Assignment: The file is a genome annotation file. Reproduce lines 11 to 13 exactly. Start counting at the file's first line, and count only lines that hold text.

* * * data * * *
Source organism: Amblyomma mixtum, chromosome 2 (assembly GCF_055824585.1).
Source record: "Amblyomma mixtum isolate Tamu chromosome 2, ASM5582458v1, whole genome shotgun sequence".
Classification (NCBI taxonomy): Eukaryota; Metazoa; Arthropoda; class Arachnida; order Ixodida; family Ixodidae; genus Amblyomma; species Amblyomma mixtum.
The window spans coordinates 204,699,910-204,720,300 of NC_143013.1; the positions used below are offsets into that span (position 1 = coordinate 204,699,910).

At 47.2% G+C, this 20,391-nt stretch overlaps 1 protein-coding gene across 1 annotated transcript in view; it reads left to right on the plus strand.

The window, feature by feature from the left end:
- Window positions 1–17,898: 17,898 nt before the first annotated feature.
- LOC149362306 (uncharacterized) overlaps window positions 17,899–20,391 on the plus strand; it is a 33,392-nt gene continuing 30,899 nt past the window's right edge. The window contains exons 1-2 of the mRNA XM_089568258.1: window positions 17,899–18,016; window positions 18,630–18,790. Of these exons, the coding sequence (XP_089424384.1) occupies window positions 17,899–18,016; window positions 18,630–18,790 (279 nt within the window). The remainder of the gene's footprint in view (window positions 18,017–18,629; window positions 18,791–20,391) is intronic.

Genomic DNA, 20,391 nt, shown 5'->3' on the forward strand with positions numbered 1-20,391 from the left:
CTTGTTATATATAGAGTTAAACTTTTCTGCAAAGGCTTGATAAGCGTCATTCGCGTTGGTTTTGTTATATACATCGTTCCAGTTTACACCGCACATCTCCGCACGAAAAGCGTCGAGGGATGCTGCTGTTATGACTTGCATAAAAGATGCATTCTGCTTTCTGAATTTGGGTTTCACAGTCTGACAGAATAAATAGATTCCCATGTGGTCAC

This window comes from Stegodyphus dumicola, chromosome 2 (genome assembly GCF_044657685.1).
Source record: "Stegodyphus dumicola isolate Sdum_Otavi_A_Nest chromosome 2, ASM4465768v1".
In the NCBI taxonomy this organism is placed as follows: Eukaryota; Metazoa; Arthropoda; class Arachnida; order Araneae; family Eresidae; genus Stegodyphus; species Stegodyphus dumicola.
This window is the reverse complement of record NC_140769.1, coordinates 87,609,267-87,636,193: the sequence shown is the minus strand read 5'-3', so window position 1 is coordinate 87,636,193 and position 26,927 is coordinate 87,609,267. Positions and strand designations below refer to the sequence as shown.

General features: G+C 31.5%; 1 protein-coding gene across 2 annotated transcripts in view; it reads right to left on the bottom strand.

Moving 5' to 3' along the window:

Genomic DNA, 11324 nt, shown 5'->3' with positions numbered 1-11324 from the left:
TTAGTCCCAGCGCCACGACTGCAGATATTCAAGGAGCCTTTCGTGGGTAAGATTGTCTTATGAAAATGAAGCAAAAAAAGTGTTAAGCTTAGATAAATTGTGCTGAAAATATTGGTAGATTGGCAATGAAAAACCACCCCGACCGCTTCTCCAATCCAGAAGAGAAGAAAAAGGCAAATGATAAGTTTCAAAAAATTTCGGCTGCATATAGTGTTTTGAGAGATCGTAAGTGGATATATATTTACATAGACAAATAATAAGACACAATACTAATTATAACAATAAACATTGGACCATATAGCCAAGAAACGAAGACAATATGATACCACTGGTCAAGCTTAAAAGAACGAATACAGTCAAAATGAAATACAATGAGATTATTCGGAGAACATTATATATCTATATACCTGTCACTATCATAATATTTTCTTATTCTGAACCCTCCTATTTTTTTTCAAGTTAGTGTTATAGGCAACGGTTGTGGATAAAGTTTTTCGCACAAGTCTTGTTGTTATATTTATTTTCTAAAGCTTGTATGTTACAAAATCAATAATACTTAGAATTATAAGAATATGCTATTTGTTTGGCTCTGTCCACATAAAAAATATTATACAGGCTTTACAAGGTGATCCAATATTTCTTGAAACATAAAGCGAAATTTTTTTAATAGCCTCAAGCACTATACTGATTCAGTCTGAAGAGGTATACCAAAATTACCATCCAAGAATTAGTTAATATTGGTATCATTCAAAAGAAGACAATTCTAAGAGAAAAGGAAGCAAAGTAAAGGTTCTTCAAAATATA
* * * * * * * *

This window comes from Stegodyphus dumicola, chromosome 2 (genome assembly GCF_044657685.1).
Source record: "Stegodyphus dumicola isolate Sdum_Otavi_A_Nest chromosome 2, ASM4465768v1".
In the NCBI taxonomy this organism is placed as follows: Eukaryota; Metazoa; Arthropoda; class Arachnida; order Araneae; family Eresidae; genus Stegodyphus; species Stegodyphus dumicola.